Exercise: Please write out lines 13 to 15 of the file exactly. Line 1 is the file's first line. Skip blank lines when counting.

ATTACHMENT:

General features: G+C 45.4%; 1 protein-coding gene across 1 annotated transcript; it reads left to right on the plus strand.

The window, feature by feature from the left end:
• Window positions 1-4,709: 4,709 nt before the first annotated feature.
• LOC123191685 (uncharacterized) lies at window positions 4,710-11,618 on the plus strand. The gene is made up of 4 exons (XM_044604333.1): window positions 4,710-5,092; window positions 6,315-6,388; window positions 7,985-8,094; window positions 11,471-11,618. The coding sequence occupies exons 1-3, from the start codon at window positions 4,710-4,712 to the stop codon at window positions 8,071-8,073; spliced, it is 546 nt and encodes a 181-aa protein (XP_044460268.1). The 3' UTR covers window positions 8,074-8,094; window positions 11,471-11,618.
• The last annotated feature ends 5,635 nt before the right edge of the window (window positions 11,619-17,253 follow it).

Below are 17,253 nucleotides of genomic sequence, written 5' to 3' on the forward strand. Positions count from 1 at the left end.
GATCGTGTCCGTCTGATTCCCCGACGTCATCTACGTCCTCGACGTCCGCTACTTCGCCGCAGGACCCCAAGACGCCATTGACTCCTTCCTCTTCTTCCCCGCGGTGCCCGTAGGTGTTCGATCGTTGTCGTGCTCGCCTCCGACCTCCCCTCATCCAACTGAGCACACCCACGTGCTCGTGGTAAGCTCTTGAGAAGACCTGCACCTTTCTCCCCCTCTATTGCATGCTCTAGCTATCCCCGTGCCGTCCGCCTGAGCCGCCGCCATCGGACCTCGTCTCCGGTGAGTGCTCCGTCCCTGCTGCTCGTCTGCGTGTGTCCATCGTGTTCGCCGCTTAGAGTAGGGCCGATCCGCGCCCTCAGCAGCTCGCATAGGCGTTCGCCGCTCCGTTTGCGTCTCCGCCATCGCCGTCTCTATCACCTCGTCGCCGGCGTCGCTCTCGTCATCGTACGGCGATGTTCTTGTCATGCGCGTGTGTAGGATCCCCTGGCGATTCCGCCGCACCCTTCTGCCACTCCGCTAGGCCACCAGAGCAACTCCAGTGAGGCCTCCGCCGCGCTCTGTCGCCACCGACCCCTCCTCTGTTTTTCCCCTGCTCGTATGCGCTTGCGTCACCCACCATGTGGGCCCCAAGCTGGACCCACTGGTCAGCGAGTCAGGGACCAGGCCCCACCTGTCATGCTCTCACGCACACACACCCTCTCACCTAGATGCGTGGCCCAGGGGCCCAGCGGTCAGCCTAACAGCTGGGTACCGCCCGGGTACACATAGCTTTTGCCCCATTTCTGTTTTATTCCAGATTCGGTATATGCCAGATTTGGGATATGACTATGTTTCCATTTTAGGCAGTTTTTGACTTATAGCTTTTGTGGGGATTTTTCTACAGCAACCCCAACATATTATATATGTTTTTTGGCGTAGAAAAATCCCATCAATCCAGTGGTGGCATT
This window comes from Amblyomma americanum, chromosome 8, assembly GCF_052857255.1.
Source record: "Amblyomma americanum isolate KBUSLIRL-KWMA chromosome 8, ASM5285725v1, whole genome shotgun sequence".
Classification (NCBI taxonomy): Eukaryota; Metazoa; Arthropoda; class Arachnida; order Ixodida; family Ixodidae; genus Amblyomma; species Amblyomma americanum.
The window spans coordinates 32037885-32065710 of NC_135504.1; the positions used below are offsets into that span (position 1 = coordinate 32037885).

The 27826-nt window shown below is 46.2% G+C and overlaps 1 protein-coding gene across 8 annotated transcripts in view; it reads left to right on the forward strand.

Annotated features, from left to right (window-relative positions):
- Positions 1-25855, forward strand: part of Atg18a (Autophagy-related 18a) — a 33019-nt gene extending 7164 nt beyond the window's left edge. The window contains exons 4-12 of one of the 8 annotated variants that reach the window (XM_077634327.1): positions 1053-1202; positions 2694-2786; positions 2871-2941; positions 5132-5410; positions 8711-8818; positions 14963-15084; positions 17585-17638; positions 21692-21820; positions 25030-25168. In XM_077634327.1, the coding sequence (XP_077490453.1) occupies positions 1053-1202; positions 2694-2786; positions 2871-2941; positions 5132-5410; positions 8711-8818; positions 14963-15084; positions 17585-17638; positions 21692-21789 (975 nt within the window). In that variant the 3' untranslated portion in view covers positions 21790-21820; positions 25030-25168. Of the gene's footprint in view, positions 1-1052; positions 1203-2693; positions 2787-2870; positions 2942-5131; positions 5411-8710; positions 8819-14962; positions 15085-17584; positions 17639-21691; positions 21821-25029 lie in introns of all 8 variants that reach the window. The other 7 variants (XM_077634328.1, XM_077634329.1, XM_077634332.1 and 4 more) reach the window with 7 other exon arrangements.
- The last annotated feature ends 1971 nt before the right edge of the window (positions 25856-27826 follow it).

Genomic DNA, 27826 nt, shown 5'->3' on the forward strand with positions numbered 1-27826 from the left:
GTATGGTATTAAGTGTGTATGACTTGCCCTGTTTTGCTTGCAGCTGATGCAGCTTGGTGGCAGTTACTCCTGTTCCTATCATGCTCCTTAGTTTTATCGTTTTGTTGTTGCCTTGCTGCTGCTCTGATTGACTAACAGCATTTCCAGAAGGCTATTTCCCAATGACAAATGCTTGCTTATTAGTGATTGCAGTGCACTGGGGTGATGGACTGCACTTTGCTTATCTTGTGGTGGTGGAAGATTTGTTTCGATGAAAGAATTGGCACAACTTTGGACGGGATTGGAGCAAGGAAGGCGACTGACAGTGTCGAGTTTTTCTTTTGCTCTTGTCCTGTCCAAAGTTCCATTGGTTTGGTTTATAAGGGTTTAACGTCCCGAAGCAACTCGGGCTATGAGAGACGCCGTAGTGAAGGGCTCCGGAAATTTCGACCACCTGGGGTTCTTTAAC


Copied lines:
Annotated features, from left to right (window-relative positions):
- Positions 1-25855, forward strand: part of Atg18a (Autophagy-related 18a) — a 33019-nt gene extending 7164 nt beyond the window's left edge. The window contains exons 4-12 of one of the 8 annotated variants that reach the window (XM_077634327.1): positions 1053-1202; positions 2694-2786; positions 2871-2941; positions 5132-5410; positions 8711-8818; positions 14963-15084; positions 17585-17638; positions 21692-21820; positions 25030-25168. In XM_077634327.1, the coding sequence (XP_077490453.1) occupies positions 1053-1202; positions 2694-2786; positions 2871-2941; positions 5132-5410; positions 8711-8818; positions 14963-15084; positions 17585-17638; positions 21692-21789 (975 nt within the window). In that variant the 3' untranslated portion in view covers positions 21790-21820; positions 25030-25168. Of the gene's footprint in view, positions 1-1052; positions 1203-2693; positions 2787-2870; positions 2942-5131; positions 5411-8710; positions 8819-14962; positions 15085-17584; positions 17639-21691; positions 21821-25029 lie in introns of all 8 variants that reach the window. The other 7 variants (XM_077634328.1, XM_077634329.1, XM_077634332.1 and 4 more) reach the window with 7 other exon arrangements.
- The last annotated feature ends 1971 nt before the right edge of the window (positions 25856-27826 follow it).